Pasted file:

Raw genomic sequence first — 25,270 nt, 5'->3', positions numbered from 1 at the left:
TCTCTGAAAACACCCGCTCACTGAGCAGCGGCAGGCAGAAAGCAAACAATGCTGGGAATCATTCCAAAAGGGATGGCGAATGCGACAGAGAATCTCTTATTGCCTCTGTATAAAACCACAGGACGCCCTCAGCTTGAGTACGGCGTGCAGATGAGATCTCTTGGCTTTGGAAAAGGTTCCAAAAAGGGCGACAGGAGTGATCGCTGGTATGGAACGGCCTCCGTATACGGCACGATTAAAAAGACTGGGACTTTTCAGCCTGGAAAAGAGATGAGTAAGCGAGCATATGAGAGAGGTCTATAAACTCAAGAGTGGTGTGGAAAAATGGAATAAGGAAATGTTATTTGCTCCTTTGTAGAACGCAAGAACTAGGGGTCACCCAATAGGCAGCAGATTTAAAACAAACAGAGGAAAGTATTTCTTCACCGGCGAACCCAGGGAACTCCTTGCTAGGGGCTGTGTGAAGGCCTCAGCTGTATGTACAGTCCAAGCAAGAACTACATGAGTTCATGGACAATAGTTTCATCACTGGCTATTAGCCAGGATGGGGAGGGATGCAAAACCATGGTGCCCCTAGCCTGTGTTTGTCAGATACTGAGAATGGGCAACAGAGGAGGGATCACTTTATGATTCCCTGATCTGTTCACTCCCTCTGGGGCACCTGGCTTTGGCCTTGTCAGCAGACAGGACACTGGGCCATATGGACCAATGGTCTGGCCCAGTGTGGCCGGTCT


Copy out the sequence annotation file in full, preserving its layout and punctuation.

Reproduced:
Raw genomic sequence first — 25,270 nt, 5'->3', positions numbered from 1 at the left:
TCTCTGAAAACACCCGCTCACTGAGCAGCGGCAGGCAGAAAGCAAACAATGCTGGGAATCATTCCAAAAGGGATGGCGAATGCGACAGAGAATCTCTTATTGCCTCTGTATAAAACCACAGGACGCCCTCAGCTTGAGTACGGCGTGCAGATGAGATCTCTTGGCTTTGGAAAAGGTTCCAAAAAGGGCGACAGGAGTGATCGCTGGTATGGAACGGCCTCCGTATACGGCACGATTAAAAAGACTGGGACTTTTCAGCCTGGAAAAGAGATGAGTAAGCGAGCATATGAGAGAGGTCTATAAACTCAAGAGTGGTGTGGAAAAATGGAATAAGGAAATGTTATTTGCTCCTTTGTAGAACGCAAGAACTAGGGGTCACCCAATAGGCAGCAGATTTAAAACAAACAGAGGAAAGTATTTCTTCACCGGCGAACCCAGGGAACTCCTTGCTAGGGGCTGTGTGAAGGCCTCAGCTGTATGTACAGTCCAAGCAAGAACTACATGAGTTCATGGACAATAGTTTCATCACTGGCTATTAGCCAGGATGGGGAGGGATGCAAAACCATGGTGCCCCTAGCCTGTGTTTGTCAGATACTGAGAATGGGCAACAGAGGAGGGATCACTTTATGATTCCCTGATCTGTTCACTCCCTCTGGGGCACCTGGCTTTGGCCTTGTCAGCAGACAGGACACTGGGCCATATGGACCAATGGTCTGGCCCAGTGTGGCCGGTCT